The year 2018 was a year. Here are some of our favorite things from the year that was 2018.
Thank you for your readership this year. Look for more great content here in 2019.
It was about as clear as these things get, and the writers got it wrong. In fact, they got it wrong twice. That was the consensus, in our sabermetric corner of the internet, when Miguel Cabrera stole consecutive MVP awards from Mike Trout in 2012 and 2013.
Cabrera was a lumbering first baseman, shoved across the diamond only because the Tigers decided to force-fit Prince Fielder onto their plodding roster. He was a great hitter, but he added no value beyond that hitting. Trout, at the tender ages of 20 and 21, lit up the field in ways Cabrera couldn’t. He robbed home runs in center field, stole bases both often and efficiently, was one of the most consistent hitters in baseball, and according to the best information we had at the time, he was also Cabrera’s equal (or very nearly so, or perhaps even his superior) at the plate.
Baseball-Reference and FanGraphs each had Trout about 3.0 WAR better than Cabrera in 2012, and about 1.5 WAR better than him in 2013. We had the gap slightly smaller in 2012, but slightly larger in 2013. When such a clear gap between the best player and the field exists, it’s rare that the award goes to the “wrong” one. In this case, though, more or less everyone with a stat-savvy bone in their body espoused the belief that it had happened.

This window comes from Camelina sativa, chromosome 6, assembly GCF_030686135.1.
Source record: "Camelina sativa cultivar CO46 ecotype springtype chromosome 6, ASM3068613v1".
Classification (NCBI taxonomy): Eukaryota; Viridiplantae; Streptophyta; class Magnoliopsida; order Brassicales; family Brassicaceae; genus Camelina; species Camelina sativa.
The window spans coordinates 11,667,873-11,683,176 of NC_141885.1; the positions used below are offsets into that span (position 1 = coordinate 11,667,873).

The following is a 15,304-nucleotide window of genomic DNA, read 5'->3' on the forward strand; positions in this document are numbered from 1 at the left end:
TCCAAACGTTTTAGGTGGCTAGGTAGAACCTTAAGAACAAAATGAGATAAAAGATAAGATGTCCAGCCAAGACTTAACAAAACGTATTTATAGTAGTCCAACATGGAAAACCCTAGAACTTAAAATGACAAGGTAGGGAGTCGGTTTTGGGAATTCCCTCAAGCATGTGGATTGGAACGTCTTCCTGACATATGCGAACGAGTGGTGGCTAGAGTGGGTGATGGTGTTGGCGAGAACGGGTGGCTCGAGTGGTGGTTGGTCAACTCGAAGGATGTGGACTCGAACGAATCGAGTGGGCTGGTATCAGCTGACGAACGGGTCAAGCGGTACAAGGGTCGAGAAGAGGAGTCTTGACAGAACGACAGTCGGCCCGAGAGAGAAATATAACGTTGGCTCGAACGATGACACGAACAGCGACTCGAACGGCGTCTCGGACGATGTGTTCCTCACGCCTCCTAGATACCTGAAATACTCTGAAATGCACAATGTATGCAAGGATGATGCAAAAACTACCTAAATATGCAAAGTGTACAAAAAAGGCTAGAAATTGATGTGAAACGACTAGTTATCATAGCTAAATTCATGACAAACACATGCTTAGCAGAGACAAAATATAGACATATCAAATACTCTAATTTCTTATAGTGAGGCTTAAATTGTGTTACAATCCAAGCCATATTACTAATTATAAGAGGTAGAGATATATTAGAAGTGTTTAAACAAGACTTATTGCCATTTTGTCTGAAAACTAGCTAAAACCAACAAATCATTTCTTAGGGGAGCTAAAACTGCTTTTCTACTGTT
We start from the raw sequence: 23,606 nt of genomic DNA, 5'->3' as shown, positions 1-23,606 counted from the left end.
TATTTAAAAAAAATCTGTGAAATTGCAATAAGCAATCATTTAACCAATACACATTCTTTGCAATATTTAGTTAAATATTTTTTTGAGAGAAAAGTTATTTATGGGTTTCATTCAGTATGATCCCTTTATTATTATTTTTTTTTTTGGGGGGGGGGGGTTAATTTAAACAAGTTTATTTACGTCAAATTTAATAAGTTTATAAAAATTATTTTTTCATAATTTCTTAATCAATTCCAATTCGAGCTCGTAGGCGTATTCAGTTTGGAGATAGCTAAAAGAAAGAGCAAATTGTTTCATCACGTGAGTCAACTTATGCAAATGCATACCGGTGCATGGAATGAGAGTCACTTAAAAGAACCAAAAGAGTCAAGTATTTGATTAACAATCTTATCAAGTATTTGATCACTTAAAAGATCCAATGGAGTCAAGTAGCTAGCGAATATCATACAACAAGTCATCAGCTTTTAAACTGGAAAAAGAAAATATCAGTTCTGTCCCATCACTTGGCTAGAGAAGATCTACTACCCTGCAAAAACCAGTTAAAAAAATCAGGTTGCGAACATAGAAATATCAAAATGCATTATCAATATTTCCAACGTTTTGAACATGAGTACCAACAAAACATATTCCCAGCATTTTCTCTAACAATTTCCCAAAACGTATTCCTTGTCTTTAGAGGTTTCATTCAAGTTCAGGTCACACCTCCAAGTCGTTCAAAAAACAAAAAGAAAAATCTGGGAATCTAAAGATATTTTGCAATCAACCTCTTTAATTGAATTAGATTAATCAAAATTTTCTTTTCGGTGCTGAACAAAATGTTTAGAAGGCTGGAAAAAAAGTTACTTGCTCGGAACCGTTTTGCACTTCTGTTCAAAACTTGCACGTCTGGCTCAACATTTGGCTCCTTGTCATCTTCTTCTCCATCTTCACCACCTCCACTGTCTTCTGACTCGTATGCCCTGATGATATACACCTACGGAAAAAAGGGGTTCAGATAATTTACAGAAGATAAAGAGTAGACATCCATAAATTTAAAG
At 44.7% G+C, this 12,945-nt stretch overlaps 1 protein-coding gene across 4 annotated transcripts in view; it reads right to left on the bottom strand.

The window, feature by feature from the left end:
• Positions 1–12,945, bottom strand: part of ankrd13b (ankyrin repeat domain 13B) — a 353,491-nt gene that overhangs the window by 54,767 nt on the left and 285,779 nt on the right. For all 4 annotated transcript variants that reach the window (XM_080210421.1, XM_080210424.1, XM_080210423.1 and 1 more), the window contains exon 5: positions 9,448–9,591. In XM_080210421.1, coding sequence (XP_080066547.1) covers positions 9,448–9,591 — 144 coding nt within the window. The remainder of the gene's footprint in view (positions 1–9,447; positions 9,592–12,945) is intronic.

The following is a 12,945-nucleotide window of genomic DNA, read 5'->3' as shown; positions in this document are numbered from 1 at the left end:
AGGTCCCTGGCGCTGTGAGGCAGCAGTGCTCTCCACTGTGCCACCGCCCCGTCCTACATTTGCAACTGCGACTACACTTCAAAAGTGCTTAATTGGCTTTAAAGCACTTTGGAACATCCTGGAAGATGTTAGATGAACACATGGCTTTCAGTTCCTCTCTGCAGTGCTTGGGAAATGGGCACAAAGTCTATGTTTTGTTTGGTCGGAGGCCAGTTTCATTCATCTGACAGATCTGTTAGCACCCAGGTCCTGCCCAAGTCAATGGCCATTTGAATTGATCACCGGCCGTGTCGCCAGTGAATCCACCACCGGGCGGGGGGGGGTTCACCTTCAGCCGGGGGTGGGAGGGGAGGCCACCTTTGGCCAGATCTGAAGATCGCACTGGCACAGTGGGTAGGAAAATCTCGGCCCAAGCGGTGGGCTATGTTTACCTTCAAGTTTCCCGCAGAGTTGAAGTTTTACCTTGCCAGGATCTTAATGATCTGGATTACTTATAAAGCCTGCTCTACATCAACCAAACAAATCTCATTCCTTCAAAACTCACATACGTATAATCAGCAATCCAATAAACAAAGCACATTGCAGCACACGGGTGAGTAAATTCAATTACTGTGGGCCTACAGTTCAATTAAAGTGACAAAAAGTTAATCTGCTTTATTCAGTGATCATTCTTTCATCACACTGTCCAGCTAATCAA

We were, all of us, deceived. … Read More
(via Baseball Prospectus)
Easily the most anticipated debut of the 2018 MLB season belongs to Shohei Ohtani, the two-way player from Japan who signed with the Angels as an international free agent this offseason. The twenty-three-year-old previously starred as both a starting pitcher and hitter for the Nippon Ham Fighters, a team in Japan’s top professional baseball league. During his five seasons with the Fighters, Ohtani posted a 2.52 ERA and .859 OPS. While his numbers don’t correlate directly to Ohtani’s expected performance with Los Angeles, they do suggest Ohtani could become both a very good pitcher and hitter here, something without recent parallel in the MLB ranks.
The presently ongoing spring training offers American audiences their first good look at Ohtani, who has made one appearance (1.1 IP) on the mound thus far. Can he pitch? Reader, he can pitch: